Kotkin is also a critic of working conditions brought about by the global economy. Kotkin reports that Apple employs 700,000 people in China, ten times its employment in the United States. “These workers,” says Kotkin, “suffer conditions that have led to illegal strikes and suicides; workers often claim they are treated no better than robots.” Kotkin also laments the decline of labor unions. In the past “unions often set hours and benefits, but many low-status workers today are sinking into what has be described as the ‘precariat,’ with limited control over their working hours and often living on barely subsistence wages.” The reason for poor labor conditions is precisely that in a global economy in which efficiency and profit are the primary commitment, the good of labor is considered secondary.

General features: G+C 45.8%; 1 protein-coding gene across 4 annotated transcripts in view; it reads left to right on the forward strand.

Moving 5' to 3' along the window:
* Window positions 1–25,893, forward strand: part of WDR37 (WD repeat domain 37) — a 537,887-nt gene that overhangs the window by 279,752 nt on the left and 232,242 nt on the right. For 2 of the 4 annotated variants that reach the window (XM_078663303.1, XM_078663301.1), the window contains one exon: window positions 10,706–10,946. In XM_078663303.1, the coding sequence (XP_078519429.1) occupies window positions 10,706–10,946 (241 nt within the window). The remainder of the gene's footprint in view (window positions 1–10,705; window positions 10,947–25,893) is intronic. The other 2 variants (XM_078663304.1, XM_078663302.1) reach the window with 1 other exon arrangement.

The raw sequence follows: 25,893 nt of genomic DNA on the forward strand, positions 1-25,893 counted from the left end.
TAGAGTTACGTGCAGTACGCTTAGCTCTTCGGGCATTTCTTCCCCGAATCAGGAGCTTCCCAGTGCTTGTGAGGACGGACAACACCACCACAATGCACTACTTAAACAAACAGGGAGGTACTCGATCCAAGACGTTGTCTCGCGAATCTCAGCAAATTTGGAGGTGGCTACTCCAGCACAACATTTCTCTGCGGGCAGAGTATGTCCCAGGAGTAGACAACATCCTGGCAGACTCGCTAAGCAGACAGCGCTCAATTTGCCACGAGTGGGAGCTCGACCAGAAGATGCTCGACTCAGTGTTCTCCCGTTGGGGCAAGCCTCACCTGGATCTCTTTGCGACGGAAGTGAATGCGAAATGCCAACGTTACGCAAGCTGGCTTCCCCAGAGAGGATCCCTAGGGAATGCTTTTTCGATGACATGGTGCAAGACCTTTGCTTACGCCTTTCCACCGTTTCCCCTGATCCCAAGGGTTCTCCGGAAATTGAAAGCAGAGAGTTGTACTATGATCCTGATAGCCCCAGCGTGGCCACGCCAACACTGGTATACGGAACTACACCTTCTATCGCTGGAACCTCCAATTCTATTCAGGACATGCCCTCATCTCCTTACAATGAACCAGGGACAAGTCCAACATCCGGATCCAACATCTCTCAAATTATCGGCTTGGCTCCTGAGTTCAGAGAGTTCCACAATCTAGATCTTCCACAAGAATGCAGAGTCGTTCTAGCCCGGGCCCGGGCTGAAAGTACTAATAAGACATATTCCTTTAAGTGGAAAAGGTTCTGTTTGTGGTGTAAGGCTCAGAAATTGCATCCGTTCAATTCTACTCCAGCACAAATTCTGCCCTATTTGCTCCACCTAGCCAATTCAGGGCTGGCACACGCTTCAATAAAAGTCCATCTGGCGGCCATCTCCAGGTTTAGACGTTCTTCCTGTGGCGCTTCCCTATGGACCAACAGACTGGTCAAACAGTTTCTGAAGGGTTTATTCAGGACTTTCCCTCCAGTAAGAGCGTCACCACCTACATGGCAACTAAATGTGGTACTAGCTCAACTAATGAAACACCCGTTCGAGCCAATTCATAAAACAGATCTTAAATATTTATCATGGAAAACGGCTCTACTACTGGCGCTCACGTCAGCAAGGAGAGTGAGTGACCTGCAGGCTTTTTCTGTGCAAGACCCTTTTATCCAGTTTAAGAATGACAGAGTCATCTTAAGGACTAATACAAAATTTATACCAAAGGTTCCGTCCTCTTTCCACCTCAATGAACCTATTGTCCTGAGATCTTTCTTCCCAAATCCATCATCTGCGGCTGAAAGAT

In antebellum America George Fitzhugh argued that Northern factory workers were no better off than Southern slaves. That was an exaggeration, but as I argued in my book on Lincoln and statesmanship, Lincoln did not see wage labor as free labor. An economy that gives labor no say in how a business in run, no ownership or possibility of ownership of productive capital, which relegates a majority of workers to what Lincoln called the “mud-sill” of drudgery is not a free economy. Free labor allows the individual to take part in both labor and capital; he is both a worker and a “boss.” This is best done in something like a small proprietorship, or working a small farm, or in a larger enterprise with some element of workplace democracy. Kotkin realizes that unfettered globalization leads to the centralization of wealth in a few hands, those few hands then engaging in obscene levels of rent-seeking.